At the Tamalpais Union High School District, we are committed to providing our students with a myriad of educational opportunities to prepare them for life after high school.  We have been working diligently toward this goal for the last few years, and we recognize the importance of sharing our work with our stakeholders--because an informed community is an invaluable partner in the success of our students.  To this end, we have created a short video highlighting some of our work of the last three years.  
We chose the video format as a means to address several of the district's "Community Relations" strategic goals: 
  • Utilize most effective means of communication with the district's internal and external stakeholders
  • Develop an understanding of the school district by providing a flow of information about policies, programs, and progress of the schools
  • Bring about community understanding of the need for continuous improvement and what must be done to facilitate that improvement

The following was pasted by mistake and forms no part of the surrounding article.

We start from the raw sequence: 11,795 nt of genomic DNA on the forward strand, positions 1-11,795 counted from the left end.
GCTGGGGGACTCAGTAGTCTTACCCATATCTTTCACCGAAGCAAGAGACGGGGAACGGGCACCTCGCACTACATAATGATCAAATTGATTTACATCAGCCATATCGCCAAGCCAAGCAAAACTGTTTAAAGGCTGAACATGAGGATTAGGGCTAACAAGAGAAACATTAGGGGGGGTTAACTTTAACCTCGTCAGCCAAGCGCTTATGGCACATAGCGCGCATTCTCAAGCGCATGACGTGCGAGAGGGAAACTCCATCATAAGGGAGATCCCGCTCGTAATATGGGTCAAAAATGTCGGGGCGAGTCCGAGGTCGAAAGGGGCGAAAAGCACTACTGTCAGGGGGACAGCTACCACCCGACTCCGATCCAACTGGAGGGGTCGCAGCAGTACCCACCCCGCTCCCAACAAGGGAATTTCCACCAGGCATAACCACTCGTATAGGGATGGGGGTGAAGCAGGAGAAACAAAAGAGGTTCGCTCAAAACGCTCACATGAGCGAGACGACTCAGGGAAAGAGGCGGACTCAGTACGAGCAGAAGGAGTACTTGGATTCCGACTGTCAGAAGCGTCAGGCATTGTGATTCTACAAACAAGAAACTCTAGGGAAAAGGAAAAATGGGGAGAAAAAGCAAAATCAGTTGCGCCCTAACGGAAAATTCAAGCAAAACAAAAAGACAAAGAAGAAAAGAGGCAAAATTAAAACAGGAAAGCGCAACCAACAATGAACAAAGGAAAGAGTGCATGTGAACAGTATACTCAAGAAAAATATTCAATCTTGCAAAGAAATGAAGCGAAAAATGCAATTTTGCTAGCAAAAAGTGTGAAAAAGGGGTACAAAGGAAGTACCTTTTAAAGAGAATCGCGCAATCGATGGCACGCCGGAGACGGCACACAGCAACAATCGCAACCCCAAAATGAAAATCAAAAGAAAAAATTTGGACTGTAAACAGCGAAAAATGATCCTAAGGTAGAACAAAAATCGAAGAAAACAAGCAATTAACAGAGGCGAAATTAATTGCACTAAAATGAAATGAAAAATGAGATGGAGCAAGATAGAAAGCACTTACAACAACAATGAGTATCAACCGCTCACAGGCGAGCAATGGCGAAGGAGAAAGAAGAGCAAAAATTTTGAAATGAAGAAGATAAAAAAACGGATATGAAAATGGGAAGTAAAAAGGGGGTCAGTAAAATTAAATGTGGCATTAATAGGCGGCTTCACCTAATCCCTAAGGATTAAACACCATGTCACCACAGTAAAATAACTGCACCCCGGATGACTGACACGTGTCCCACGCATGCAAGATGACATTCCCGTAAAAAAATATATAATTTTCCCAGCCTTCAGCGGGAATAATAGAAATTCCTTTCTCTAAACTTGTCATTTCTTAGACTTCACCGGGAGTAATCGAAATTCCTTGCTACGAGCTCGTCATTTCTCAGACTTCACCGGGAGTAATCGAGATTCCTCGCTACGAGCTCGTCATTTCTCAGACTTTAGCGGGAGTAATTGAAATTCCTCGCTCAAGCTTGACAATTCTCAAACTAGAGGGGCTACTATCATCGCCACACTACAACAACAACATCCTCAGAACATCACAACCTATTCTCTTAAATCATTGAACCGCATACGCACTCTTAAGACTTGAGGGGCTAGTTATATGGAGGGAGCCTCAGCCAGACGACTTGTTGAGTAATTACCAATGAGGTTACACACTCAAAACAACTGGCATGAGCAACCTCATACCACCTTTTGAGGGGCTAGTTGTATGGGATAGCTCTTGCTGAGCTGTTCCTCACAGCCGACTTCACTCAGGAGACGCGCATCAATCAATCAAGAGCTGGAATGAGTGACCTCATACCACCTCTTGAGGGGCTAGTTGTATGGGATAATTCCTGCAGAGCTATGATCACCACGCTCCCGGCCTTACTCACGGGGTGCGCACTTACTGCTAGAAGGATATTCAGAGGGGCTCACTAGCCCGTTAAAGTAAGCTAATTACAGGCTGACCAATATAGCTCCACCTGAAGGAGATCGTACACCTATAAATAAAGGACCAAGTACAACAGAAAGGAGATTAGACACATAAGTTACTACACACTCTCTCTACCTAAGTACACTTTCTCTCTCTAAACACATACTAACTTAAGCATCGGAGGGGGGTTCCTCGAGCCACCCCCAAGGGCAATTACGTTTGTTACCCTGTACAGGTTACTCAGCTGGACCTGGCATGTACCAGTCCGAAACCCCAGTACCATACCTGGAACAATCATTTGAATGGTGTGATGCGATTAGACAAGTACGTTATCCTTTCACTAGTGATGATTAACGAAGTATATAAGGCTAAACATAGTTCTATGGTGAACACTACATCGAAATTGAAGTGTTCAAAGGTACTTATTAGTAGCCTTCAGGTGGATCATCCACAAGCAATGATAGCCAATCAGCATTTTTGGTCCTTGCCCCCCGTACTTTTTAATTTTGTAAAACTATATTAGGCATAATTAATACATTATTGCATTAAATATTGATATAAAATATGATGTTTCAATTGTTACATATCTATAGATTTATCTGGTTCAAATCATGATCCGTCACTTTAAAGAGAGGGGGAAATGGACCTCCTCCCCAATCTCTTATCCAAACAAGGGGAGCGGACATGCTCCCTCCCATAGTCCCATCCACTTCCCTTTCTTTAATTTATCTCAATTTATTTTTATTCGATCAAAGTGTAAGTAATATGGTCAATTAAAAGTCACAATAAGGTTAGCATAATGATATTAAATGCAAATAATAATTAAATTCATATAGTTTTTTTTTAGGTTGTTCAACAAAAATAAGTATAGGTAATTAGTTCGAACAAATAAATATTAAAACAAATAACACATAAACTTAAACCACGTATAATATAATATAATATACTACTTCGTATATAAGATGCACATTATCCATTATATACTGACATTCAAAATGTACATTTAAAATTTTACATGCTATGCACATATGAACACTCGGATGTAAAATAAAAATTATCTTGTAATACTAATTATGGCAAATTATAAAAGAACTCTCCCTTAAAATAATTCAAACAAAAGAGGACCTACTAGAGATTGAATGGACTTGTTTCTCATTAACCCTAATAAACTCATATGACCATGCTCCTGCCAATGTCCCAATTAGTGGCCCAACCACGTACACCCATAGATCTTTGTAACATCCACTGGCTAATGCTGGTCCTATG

The video features staff and students who volunteered for this opportunity.  They either spoke extemporaneously or developed their own script. 
The full-length video is about eight minutes long, but for your convenience, I have linked the three-minute "Sneak Peek" preview here

The short promotional video is featured on our website, and the full-length version will be used as a basis for discussion with staff, parents, and community members throughout the 2013-2014 school year. 
Tam District parents will have multiple opportunities to view the full-length video at meetings of the PTSA, Foundation, advisory councils, and the like.  If your school or community organization  is interested in delving further into the work of the Tam District, please contact me at feedback@tamdistrict.org to schedule a time for a trustee and I to share the video and discuss our efforts with your group.